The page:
Earl's Failed Forecast Mirrors Global Warming Predictions
Published September 10th, 2010 on Pajamas Media
By Meteorologist Art Horn
The forecast of how hurricane Earl would affect the northeastern United States this past Labor Day weekend was so bad it left many shaking their heads, not from the wind but from disbelief. Many business gearing up for a profitable end of summer weekend in a recession economy were devastated. It wasn’t the hurricane that did the damage, it was the inaccurate predictions from the National Hurricane Center. From Cape Cod Massachusetts to the coast of New Hampshire and Maine thousands of would be vacationers cancelled their hotel reservations. Hurricane warnings were issued for Cape Cod, Tropical Storm warnings were posted as far north as the coast of Maine. Reacting to these predictions the local television stations sprung into action warning that mighty Earl was on the way! Reporters were stationed along the beaches from New York to Maine waiting for the big blow that never came. Amtrack cancelled train service from New York to Boston. Continental airlines cancelled 60 flights. All for a storm that basically never happened. The strongest sustained wind on Nantucket Island Massachusetts was 41 miles per hour, just above tropical storm strength of 39 miles per hour. The peak wind gust was 54 miles per hour on the Island, far short of the minimum hurricane force of 74 miles per hour. Rainfall totals were 2 to 4 inches. In a part of the country that is accustomed to dealing with Nor’ Easters this was just another windy, rainy Friday night. By Saturday morning Earl was gone and so were the profits for hotels and restaurants across southern and eastern New England.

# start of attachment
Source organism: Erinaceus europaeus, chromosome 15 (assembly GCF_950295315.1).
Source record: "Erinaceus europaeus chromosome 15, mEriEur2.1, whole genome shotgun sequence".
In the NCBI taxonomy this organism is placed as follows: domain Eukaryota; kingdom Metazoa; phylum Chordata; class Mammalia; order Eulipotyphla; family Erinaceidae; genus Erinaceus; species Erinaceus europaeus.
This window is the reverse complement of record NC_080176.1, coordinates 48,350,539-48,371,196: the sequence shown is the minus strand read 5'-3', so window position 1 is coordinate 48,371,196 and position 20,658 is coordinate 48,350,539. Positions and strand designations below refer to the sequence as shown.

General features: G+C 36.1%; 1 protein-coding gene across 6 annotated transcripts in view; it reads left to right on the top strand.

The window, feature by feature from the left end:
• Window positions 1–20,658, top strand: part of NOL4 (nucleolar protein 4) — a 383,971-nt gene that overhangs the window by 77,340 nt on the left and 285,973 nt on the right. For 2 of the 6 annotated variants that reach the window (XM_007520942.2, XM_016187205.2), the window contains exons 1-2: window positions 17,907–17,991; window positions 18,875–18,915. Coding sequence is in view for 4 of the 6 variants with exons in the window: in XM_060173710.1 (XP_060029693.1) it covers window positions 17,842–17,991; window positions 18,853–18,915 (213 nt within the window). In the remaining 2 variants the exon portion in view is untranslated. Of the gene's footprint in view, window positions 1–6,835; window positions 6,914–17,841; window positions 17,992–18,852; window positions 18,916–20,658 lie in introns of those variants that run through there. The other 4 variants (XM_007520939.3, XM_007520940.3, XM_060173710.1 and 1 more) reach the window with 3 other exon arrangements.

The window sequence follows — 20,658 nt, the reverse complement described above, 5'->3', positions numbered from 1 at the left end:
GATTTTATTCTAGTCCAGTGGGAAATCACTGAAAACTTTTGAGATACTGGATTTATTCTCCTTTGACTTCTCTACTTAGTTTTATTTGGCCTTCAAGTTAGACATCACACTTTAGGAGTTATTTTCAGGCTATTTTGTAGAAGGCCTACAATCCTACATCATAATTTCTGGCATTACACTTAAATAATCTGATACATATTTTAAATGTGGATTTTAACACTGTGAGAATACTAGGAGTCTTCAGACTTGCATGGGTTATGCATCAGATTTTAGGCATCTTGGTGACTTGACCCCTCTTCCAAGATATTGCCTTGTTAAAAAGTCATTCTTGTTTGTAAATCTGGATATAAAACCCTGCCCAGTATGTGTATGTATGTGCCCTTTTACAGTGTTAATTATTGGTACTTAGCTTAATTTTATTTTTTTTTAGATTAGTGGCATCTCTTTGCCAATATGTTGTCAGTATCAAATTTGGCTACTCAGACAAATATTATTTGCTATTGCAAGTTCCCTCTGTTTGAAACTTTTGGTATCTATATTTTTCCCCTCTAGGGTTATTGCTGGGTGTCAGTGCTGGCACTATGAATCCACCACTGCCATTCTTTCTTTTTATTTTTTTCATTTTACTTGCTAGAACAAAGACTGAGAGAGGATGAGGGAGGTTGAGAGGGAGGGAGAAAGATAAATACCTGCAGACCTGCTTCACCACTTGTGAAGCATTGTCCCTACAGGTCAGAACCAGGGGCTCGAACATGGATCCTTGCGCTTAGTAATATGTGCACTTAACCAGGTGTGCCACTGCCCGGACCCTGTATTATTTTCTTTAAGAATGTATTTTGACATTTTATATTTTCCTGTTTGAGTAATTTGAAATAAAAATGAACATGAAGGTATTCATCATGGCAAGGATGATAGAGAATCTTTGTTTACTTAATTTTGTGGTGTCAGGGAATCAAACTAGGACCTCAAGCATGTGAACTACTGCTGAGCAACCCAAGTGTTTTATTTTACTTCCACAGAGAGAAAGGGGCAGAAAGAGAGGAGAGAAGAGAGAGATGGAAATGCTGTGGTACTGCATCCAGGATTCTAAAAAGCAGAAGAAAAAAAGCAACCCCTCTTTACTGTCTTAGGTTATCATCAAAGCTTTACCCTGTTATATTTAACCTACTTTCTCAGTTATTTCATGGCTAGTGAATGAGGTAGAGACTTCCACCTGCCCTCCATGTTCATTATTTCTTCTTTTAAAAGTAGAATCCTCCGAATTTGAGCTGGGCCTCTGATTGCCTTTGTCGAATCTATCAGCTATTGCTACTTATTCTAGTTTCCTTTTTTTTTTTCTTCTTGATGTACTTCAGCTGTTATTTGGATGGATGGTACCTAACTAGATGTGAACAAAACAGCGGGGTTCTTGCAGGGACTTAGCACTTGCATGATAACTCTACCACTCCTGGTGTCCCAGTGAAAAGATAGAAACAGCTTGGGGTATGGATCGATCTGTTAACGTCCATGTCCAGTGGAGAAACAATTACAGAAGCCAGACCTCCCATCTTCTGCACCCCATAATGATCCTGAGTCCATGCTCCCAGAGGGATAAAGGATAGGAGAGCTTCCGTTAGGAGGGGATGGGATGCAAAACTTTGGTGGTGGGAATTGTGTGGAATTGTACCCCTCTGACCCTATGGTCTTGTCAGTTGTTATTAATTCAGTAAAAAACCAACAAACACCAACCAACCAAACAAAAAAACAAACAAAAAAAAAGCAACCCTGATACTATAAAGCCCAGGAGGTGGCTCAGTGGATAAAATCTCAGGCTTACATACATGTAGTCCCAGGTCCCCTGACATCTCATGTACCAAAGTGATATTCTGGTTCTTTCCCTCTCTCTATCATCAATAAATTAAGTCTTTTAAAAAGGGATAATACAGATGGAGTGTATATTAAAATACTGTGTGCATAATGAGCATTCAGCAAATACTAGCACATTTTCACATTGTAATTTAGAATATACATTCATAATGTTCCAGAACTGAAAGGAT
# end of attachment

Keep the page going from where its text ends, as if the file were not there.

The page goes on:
How could the forecasts be so far off? It’s possible the National Hurricane Center in Miami is guilty of over warning. Remember Y-2K, West Nile virus and the Bird Flu scare of last winter? All brought to you by various branches of our government. Is there a systemic process in government that tends to blow events and potential events out of proportion? Could the same be true of dire predictions from NOAA (National Oceanic and Atmospheric Administration) and other government funded organizations and research facilities relating to global warming? NOAA claims there has been rapid warming of the earth over the last 50 years. The global temperature data show that the earth’s temperature was falling from 1960 to 1975. The temperature then went up from 1976 to 1998. There has been no warming since 1998. There has only been a 22 year warming period in the last 50 years. This is not consistent with “rapid warming” as claimed by NOAA and other government funded research facilities, colleges and universities. Half of the “global warming” that has occurred in the last 150 years was from 1910 to 1945 when the warming was natural. Is this another example of over warning?